How To Be A Successful Gigging Musician | The 90’s Band

Such is the life of a musician, am I right? You spend all day tearing through catalogs, and online forums about which gear is best for what and you tell yourself, if only this, then maybe that. If only I had this gear, that guitar, those mics. Sooner or later, you amass a full sonic arsenal and still you hesitate. But the time must finally come when you take all that time of practice and put your gear to use and start playing some gigs. But how do you start? What do you ACTUALLY need? These are great questions; so, I reached out to my new friends, The 90’s Band, to see if they’d help me out. Here’s what happened.

Top Tips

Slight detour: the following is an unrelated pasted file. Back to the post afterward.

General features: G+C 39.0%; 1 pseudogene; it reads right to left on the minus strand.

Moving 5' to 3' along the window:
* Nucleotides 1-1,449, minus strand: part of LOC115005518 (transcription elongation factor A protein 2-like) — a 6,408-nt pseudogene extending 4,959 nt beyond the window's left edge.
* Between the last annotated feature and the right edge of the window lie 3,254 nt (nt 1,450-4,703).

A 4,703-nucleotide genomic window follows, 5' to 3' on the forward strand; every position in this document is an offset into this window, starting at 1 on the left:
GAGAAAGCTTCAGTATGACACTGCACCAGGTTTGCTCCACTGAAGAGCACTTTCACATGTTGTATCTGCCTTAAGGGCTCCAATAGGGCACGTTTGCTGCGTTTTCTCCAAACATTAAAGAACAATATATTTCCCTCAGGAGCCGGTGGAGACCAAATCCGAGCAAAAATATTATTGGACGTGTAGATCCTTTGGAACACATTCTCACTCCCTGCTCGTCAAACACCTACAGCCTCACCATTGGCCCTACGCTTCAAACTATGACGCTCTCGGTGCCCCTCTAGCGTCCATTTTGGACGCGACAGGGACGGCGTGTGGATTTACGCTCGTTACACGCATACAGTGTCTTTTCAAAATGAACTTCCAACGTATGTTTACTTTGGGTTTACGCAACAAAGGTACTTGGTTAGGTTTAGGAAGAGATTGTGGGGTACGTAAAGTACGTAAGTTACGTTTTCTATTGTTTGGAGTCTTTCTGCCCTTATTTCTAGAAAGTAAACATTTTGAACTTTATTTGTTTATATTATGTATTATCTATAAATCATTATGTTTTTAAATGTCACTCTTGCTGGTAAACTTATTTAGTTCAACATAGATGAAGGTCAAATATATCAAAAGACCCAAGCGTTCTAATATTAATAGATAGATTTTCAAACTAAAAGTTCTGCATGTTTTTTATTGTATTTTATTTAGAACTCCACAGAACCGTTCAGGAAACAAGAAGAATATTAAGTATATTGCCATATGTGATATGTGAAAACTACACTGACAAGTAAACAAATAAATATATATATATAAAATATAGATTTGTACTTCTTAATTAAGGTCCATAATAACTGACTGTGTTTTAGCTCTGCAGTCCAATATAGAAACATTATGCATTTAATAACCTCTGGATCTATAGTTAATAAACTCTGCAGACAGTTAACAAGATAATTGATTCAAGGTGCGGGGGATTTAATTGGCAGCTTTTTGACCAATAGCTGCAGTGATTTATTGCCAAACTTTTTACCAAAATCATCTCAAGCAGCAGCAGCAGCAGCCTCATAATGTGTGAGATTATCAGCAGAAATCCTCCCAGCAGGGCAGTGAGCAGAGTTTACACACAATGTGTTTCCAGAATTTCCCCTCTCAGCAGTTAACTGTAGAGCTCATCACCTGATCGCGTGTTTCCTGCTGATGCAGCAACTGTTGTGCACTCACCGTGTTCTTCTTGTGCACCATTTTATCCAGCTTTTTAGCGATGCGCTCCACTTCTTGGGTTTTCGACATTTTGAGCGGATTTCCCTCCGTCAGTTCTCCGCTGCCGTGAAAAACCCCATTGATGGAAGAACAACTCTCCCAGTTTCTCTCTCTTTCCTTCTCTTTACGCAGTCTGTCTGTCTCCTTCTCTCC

After conducting the interview, and hanging out with them, this is what I took away from meeting The 90’s Band:

Love what you do, and put on a great show.

You’re there to be entertaining, and your energy will be infectious to the crowd.

Practice.

They got together in a rehearsal studio and got their playing up to a good standard before they ever stepped foot onto a stage. That takes dedication and determination.

Advertise if you can.

Phil’s marketing background certainly helped out the band. He had people calling him saying there’s buzz around town about The 90’s Band before they ever played a show! That’s incredible.

Play what you want to play.

You need to give the crowd a good show, but don’t feel pressured. Love what you do, and play what you love.

The Gear

So, what are they actually using? Did it surprise you at all that there are no guitar amplifiers? Here’s a list of the awesome gear that we went over.

SHURE QLXD4